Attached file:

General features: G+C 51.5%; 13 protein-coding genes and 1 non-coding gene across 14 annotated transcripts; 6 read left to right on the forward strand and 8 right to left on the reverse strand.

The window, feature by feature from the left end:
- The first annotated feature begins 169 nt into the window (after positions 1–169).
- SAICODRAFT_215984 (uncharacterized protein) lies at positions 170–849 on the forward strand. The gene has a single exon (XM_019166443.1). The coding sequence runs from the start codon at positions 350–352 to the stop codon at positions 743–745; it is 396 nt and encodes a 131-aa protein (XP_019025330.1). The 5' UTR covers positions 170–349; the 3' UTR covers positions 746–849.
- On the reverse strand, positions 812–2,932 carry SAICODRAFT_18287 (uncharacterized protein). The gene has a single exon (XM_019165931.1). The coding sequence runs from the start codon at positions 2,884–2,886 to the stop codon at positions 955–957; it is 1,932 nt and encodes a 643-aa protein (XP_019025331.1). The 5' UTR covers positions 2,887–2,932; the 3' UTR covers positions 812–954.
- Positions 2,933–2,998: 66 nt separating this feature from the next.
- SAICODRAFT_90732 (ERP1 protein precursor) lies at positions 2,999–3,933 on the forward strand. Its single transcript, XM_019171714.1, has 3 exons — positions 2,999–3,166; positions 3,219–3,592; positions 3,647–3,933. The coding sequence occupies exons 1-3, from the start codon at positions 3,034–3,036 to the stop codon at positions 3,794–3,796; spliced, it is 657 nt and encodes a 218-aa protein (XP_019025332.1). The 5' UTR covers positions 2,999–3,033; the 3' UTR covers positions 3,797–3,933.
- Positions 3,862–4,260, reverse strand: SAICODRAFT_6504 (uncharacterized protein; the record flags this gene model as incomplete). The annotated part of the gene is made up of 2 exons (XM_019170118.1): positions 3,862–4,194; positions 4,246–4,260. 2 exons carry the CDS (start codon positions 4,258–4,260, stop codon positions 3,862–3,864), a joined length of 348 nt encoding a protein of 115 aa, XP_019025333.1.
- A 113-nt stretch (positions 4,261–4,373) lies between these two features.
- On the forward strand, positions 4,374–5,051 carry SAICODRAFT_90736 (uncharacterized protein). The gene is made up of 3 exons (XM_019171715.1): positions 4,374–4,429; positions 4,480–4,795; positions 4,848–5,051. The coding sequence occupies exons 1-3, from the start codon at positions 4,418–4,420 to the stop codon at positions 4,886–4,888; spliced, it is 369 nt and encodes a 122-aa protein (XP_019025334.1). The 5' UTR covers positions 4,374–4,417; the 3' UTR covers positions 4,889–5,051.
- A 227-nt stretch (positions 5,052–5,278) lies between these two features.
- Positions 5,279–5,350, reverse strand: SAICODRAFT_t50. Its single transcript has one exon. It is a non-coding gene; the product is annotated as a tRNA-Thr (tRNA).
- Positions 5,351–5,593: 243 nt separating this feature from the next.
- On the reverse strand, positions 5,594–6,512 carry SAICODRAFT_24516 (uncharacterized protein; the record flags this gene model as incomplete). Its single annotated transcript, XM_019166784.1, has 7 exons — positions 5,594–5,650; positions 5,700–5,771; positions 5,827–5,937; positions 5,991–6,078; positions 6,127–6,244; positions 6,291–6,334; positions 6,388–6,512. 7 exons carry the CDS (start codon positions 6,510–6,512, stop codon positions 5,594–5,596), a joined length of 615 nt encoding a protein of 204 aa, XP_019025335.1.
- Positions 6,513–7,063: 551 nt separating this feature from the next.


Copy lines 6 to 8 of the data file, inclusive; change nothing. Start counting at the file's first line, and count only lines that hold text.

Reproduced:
- Positions 2,933–2,998: 66 nt separating this feature from the next.
- SAICODRAFT_90732 (ERP1 protein precursor) lies at positions 2,999–3,933 on the forward strand. Its single transcript, XM_019171714.1, has 3 exons — positions 2,999–3,166; positions 3,219–3,592; positions 3,647–3,933. The coding sequence occupies exons 1-3, from the start codon at positions 3,034–3,036 to the stop codon at positions 3,794–3,796; spliced, it is 657 nt and encodes a 218-aa protein (XP_019025332.1). The 5' UTR covers positions 2,999–3,033; the 3' UTR covers positions 3,797–3,933.
- Positions 3,862–4,260, reverse strand: SAICODRAFT_6504 (uncharacterized protein; the record flags this gene model as incomplete). The annotated part of the gene is made up of 2 exons (XM_019170118.1): positions 3,862–4,194; positions 4,246–4,260. 2 exons carry the CDS (start codon positions 4,258–4,260, stop codon positions 3,862–3,864), a joined length of 348 nt encoding a protein of 115 aa, XP_019025333.1.